QUALITY DECLARATION - SUMMARY
The statistics presented in this release were derived using data collected directly by the Australian Bureau of Statistics (ABS) under the authority of the Census and Statistics Act 1905.
Please refer to ABS Institutional Environment for more information about the institutional environment of the ABS, including its legislative obligations, financing and governance arrangements and mechanisms for scrutiny of ABS
operations. For more information about the institutional environment of the ATO, please refer to Part 3 Management and accountability in the Commissioner of Taxation Annual Report 2011–12.
The Construction Industry Survey (CIS) collects data required by both internal (to the ABS) and external parties. Key external users are the Commonwealth and State/Territory government departments, peak bodies and academics/researchers. In particular, information collected under this survey will enable government bodies and industry to support submissions and proposals on a range of policy issues.
Internal users of the data require detailed economic information that can be compared both across time and against industries other than the construction industry. In particular, data from this survey will be used in ABS publications such as the Australian National Accounts (Catalogue No. 5206.0).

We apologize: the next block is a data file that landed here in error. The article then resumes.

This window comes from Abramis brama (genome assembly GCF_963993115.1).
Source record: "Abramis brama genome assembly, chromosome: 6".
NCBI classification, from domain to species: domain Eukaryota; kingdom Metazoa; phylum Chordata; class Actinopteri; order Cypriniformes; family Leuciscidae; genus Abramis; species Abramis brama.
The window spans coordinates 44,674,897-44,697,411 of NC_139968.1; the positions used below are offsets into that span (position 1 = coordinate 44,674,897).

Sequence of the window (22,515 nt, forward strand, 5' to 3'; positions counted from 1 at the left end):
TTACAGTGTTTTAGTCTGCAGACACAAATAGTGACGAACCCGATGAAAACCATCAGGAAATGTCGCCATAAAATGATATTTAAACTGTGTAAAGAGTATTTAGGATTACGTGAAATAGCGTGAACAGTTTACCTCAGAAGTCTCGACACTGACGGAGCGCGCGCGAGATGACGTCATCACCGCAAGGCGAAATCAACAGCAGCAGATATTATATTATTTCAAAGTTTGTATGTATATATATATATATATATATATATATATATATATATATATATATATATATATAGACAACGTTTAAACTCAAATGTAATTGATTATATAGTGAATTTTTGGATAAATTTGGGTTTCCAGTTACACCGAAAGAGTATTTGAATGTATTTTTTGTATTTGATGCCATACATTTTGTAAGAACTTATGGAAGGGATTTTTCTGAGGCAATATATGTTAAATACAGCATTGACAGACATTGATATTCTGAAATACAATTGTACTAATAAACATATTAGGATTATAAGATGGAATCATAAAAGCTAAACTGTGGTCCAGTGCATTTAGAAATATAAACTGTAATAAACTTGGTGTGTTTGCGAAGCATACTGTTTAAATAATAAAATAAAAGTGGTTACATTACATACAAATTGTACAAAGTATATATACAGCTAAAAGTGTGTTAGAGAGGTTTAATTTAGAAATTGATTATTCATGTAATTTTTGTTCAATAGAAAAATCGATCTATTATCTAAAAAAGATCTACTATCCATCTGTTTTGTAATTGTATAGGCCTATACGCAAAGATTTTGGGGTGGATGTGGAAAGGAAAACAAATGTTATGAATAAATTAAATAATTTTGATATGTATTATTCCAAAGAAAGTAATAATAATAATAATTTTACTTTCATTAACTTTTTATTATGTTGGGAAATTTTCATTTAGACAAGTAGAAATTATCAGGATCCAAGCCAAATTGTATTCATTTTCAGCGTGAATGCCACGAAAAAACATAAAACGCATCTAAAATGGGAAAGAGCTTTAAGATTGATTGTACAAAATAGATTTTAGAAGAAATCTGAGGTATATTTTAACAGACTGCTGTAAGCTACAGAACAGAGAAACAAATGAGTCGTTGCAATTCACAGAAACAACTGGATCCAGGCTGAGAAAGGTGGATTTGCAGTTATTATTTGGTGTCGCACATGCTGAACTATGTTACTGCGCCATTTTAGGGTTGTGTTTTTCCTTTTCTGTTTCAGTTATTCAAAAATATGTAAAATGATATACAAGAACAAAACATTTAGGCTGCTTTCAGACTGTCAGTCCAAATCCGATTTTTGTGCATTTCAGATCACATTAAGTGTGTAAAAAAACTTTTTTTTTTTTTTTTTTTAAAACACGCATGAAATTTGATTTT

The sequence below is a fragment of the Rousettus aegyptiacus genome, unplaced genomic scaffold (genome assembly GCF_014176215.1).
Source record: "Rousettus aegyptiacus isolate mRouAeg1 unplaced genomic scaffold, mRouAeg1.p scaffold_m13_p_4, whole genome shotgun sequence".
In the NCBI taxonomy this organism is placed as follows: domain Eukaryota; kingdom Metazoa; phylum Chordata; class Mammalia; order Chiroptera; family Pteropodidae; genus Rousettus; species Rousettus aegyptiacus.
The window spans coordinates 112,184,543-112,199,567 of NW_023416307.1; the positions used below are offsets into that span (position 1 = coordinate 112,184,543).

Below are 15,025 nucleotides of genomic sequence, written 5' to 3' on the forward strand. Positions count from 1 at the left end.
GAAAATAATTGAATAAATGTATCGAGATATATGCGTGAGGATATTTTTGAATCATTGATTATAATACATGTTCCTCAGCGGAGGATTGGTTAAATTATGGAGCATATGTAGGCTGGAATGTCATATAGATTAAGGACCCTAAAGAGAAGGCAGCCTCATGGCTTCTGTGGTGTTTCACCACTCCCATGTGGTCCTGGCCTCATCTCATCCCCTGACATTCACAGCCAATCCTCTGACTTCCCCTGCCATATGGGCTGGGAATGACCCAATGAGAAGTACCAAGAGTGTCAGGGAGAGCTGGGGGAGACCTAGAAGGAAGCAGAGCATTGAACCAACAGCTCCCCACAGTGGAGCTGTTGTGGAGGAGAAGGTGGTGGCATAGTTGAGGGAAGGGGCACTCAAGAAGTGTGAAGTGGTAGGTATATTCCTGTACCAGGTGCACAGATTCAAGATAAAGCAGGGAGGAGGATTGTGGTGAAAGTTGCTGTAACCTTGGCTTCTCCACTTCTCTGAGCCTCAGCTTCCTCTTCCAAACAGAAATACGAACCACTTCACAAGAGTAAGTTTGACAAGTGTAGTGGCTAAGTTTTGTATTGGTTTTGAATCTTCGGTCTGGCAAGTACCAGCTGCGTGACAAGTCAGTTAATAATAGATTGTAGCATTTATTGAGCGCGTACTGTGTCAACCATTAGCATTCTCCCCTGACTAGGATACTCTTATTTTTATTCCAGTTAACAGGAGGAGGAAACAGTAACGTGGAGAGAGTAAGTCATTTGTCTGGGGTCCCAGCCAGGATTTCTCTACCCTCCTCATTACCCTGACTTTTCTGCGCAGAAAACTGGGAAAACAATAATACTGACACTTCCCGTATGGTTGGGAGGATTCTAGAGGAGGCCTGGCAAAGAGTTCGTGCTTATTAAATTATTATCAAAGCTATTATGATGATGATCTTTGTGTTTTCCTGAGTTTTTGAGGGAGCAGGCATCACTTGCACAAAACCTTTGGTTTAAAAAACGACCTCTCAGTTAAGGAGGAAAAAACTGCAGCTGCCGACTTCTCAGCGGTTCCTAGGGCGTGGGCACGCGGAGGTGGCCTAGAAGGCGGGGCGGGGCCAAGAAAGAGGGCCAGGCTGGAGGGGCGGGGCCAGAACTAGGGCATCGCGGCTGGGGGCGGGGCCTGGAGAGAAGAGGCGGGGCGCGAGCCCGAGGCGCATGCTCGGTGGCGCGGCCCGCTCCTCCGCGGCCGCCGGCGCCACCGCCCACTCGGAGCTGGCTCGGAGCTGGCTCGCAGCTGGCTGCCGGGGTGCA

The key objectives of the Construction Industry Survey are:
- Measure the size and structure of the industry
- Measure detailed items of income and expense
- Enable comparisons between States/Territories
- Enable comparison of the industry to other industries.
The businesses that contribute to the statistics in this publication are classified:
- by institutional sector, in accordance with the Standard Institutional Sector Classification of Australia (SISCA), which is detailed in Standard Economic Sector Classifications of Australia (SESCA), 2008 (cat. no. 1218.0)
- by industry, in accordance with the Australian and New Zealand Standard Industrial Classification (ANZSIC), 2006 edition (cat. no. 1292.0).
The scope for the survey is all operating employing and non-employing private and public trading sector businesses classified to ANZSIC 2006 Division E (Construction). The scope excluded activity undertaken by private individuals for their own use and general government organisations.
Although the period covered by the estimates was, in general, the twelve months ended 30 June, some businesses were unable to supply information on this basis. In such cases an accounting period for which data could be provided was used for data other than employment.
The collection is conducted on an irregular basis with estimates generally available within twelve months of the reference period to which they relate. For the 2011–12 reference period, questionnaires were despatched by ABS in August 2012. The estimates are scheduled for release in June 2013, twelve months after the end of the reference period.